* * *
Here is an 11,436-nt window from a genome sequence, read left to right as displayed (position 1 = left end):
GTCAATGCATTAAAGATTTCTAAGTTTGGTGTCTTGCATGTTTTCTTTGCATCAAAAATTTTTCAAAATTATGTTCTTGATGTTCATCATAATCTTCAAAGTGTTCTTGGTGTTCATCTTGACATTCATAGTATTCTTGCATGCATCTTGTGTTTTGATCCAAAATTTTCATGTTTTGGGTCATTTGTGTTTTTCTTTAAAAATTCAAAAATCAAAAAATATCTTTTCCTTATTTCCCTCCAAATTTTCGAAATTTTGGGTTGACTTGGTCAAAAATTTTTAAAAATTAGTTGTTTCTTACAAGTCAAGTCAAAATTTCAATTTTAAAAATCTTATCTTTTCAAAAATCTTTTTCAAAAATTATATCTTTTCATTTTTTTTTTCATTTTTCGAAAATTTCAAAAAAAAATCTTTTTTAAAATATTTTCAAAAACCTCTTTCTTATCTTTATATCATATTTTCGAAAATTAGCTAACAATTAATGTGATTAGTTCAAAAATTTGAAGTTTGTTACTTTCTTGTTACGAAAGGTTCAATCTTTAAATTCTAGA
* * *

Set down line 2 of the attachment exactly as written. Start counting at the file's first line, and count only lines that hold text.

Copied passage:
GTCAATGCATTAAAGATTTCTAAGTTTGGTGTCTTGCATGTTTTCTTTGCATCAAAAATTTTTCAAAATTATGTTCTTGATGTTCATCATAATCTTCAAAGTGTTCTTGGTGTTCATCTTGACATTCATAGTATTCTTGCATGCATCTTGTGTTTTGATCCAAAATTTTCATGTTTTGGGTCATTTGTGTTTTTCTTTAAAAATTCAAAAATCAAAAAATATCTTTTCCTTATTTCCCTCCAAATTTTCGAAATTTTGGGTTGACTTGGTCAAAAATTTTTAAAAATTAGTTGTTTCTTACAAGTCAAGTCAAAATTTCAATTTTAAAAATCTTATCTTTTCAAAAATCTTTTTCAAAAATTATATCTTTTCATTTTTTTTTTCATTTTTCGAAAATTTCAAAAAAAAATCTTTTTTAAAATATTTTCAAAAACCTCTTTCTTATCTTTATATCATATTTTCGAAAATTAGCTAACAATTAATGTGATTAGTTCAAAAATTTGAAGTTTGTTACTTTCTTGTTACGAAAGGTTCAATCTTTAAATTCTAGA